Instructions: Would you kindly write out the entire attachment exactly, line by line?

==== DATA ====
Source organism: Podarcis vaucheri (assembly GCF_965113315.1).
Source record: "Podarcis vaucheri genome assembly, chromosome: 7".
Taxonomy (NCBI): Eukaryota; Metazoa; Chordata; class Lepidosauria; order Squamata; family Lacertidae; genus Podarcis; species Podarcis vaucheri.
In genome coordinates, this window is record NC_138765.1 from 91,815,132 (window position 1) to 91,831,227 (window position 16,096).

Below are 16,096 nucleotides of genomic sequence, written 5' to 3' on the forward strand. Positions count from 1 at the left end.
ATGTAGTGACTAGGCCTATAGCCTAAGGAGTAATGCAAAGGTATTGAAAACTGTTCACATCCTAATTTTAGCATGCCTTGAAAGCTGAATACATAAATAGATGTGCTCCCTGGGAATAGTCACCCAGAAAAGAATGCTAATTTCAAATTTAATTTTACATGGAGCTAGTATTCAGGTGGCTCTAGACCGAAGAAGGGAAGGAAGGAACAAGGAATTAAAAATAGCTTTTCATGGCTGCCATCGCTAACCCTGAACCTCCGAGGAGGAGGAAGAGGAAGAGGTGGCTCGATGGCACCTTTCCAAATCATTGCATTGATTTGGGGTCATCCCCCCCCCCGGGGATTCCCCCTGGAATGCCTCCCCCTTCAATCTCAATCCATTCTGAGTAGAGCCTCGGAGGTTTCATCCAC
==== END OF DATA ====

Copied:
Source organism: Podarcis vaucheri (assembly GCF_965113315.1).
Source record: "Podarcis vaucheri genome assembly, chromosome: 7".
Taxonomy (NCBI): Eukaryota; Metazoa; Chordata; class Lepidosauria; order Squamata; family Lacertidae; genus Podarcis; species Podarcis vaucheri.
In genome coordinates, this window is record NC_138765.1 from 91,815,132 (window position 1) to 91,831,227 (window position 16,096).

Below are 16,096 nucleotides of genomic sequence, written 5' to 3' on the forward strand. Positions count from 1 at the left end.
ATGTAGTGACTAGGCCTATAGCCTAAGGAGTAATGCAAAGGTATTGAAAACTGTTCACATCCTAATTTTAGCATGCCTTGAAAGCTGAATACATAAATAGATGTGCTCCCTGGGAATAGTCACCCAGAAAAGAATGCTAATTTCAAATTTAATTTTACATGGAGCTAGTATTCAGGTGGCTCTAGACCGAAGAAGGGAAGGAAGGAACAAGGAATTAAAAATAGCTTTTCATGGCTGCCATCGCTAACCCTGAACCTCCGAGGAGGAGGAAGAGGAAGAGGTGGCTCGATGGCACCTTTCCAAATCATTGCATTGATTTGGGGTCATCCCCCCCCCCGGGGATTCCCCCTGGAATGCCTCCCCCTTCAATCTCAATCCATTCTGAGTAGAGCCTCGGAGGTTTCATCCAC